And the soldiers likewise demanded of him, saying, And what shall we do? And he said to them, Do violence to no man…
Notwithstanding the too general prevalence of impiety and immorality in the military life, there are many honourable exceptions. We read of the believing and humble centurion of Capernaum, who said that he was not worthy that Christ should come under his roof, and that if He would but speak the word his servant should be healed; which led our Lord to declare, that He had not found so great faith, no, not in Israel. We read, too, of Cornelius, a centurion of the Italian band, a devout man, who feared God with all his house, and gave much alms to the people, and prayed to God always, and to whom Peter was sent, more fully to instruct him. There is something peculiarly interesting in almost every case in which genuine religion decidedly influences the mind and conduct of a soldier. These principles must be sincere, and of considerable strength, which enable him to overcome the varied temptations with which he is beset. The trials of his physical and mental courage have been severe, and his opportunities of observation have been extensive. The result of all this is the obvious, and, in the eye of the enlightened Christian, the very adorning and engaging, union of frankness with caution, of complaisance with faithfulness, of meekness with manliness, and of the knowledge of the world, from which, however, he is separated, with the knowledge of God, in which he continues to grow, and under the influence and in the comfort of which he is prepared, if it be the will of God, to live, and equally prepared, if it be the will of God, to die. Let no soldier be so infatuated as to imagine, that his profession will be sustained as a satisfactory excuse for his impiety, when he comes to stand before the judgment-seat of God: for whatever be the difficulties in his way, he is offered Divine aid in proportion to these difficulties, if he apply for it. Let no soldier imagine that, because he is a soldier, irreligion, or profane swearing, or violence, or intemperance, or licentiousness in him, can possibly be passed over, unless he exercise repentance towards God and faith towards the Lord Jesus Christ, unless he be actually reformed and converted. On the other hand, let no soldier who is in earnest about his salvation be discouraged. Let him be prepared to set at nought the profane and unhandsome sneers with which he may expect to meet. Let him study at once to live like a Christian, and to be exemplary in the duties of his profession, and then even those who affect to despise will inwardly respect him, and even in their own estimations appear small before him.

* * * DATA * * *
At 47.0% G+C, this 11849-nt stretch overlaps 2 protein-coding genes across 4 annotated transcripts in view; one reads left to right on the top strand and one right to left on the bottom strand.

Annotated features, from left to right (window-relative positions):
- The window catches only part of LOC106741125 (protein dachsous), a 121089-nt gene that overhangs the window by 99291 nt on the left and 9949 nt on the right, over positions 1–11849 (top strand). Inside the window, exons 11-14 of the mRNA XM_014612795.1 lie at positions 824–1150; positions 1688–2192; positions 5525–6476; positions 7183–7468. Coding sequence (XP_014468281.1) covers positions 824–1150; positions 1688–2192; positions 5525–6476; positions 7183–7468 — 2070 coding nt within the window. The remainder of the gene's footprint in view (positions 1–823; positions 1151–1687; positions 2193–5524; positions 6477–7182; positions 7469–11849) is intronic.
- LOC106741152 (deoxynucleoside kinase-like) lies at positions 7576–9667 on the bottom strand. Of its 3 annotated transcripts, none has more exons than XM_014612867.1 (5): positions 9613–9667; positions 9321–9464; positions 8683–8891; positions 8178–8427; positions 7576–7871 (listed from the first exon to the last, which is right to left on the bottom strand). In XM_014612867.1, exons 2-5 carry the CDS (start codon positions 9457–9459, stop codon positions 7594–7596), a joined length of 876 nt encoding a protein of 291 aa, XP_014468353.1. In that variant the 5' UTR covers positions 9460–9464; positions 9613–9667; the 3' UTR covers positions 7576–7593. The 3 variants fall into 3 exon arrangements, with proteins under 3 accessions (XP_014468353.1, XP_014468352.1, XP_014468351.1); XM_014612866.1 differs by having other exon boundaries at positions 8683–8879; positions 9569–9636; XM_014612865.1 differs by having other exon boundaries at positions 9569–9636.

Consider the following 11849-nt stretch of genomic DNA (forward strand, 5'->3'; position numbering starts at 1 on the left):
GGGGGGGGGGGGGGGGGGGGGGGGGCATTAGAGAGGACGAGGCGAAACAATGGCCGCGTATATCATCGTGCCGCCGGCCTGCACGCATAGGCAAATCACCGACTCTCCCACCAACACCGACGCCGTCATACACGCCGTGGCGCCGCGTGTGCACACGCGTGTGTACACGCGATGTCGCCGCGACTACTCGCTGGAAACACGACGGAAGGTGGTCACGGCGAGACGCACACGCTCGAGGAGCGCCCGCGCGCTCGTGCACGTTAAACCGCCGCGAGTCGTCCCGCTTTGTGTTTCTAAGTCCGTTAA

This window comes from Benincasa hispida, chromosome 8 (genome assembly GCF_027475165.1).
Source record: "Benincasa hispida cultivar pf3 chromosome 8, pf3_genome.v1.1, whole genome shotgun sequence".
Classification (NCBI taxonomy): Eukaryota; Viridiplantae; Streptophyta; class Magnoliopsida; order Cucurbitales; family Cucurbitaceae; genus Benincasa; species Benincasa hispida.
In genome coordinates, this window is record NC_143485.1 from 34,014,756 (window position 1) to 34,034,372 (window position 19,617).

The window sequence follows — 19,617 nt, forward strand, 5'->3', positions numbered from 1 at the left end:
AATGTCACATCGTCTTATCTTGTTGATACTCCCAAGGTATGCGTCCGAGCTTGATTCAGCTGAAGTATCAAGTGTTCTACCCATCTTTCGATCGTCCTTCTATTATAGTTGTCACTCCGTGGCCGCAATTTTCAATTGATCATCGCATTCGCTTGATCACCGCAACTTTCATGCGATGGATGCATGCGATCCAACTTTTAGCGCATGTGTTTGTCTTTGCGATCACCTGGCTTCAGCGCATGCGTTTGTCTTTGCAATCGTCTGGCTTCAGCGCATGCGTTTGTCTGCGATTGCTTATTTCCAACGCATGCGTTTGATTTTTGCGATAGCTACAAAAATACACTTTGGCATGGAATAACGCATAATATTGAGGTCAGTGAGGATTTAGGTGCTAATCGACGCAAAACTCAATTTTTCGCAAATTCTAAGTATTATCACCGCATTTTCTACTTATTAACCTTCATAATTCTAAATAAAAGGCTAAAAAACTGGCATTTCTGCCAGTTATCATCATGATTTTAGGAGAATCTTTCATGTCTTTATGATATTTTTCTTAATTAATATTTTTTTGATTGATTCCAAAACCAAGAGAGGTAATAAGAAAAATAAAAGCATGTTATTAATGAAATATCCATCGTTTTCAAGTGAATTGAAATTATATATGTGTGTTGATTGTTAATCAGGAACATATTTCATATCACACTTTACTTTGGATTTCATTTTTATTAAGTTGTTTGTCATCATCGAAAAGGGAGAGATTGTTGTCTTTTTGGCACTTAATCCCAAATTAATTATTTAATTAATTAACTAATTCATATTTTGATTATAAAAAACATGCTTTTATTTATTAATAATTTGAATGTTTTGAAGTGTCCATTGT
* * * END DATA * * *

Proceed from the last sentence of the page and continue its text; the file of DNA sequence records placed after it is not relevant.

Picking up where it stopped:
(James Foote, M. A. .)
Parallel VersesKJV: And the soldiers likewise demanded of him, saying, And what shall we do? And he said unto them, Do violence to no man, neither accuse any falsely; and be content with your wages.